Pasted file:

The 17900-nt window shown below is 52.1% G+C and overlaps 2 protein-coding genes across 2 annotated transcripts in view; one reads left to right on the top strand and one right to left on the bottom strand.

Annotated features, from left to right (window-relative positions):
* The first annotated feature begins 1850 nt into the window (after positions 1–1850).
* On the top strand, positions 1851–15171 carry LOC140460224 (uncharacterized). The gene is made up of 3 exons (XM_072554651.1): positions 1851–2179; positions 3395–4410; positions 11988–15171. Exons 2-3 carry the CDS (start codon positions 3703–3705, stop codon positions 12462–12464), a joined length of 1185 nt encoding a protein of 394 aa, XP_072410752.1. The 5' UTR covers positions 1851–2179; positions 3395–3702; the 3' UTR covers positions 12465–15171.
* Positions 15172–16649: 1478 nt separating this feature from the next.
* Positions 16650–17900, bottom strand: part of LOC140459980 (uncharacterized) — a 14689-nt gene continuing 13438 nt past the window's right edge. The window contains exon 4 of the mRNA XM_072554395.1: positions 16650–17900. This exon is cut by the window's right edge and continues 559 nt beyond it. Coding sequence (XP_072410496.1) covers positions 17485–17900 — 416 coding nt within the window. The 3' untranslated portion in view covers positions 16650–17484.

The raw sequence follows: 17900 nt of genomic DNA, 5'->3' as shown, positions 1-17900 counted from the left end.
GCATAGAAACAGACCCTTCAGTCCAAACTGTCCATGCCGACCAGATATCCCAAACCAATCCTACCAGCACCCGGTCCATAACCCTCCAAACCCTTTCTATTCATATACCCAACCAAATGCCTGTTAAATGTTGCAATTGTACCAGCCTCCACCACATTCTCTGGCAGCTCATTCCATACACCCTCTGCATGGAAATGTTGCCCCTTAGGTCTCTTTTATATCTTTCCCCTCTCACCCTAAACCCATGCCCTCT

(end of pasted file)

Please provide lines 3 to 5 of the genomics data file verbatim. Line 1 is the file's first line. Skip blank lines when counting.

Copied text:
* The first annotated feature begins 1850 nt into the window (after positions 1–1850).
* On the top strand, positions 1851–15171 carry LOC140460224 (uncharacterized). The gene is made up of 3 exons (XM_072554651.1): positions 1851–2179; positions 3395–4410; positions 11988–15171. Exons 2-3 carry the CDS (start codon positions 3703–3705, stop codon positions 12462–12464), a joined length of 1185 nt encoding a protein of 394 aa, XP_072410752.1. The 5' UTR covers positions 1851–2179; positions 3395–3702; the 3' UTR covers positions 12465–15171.
* Positions 15172–16649: 1478 nt separating this feature from the next.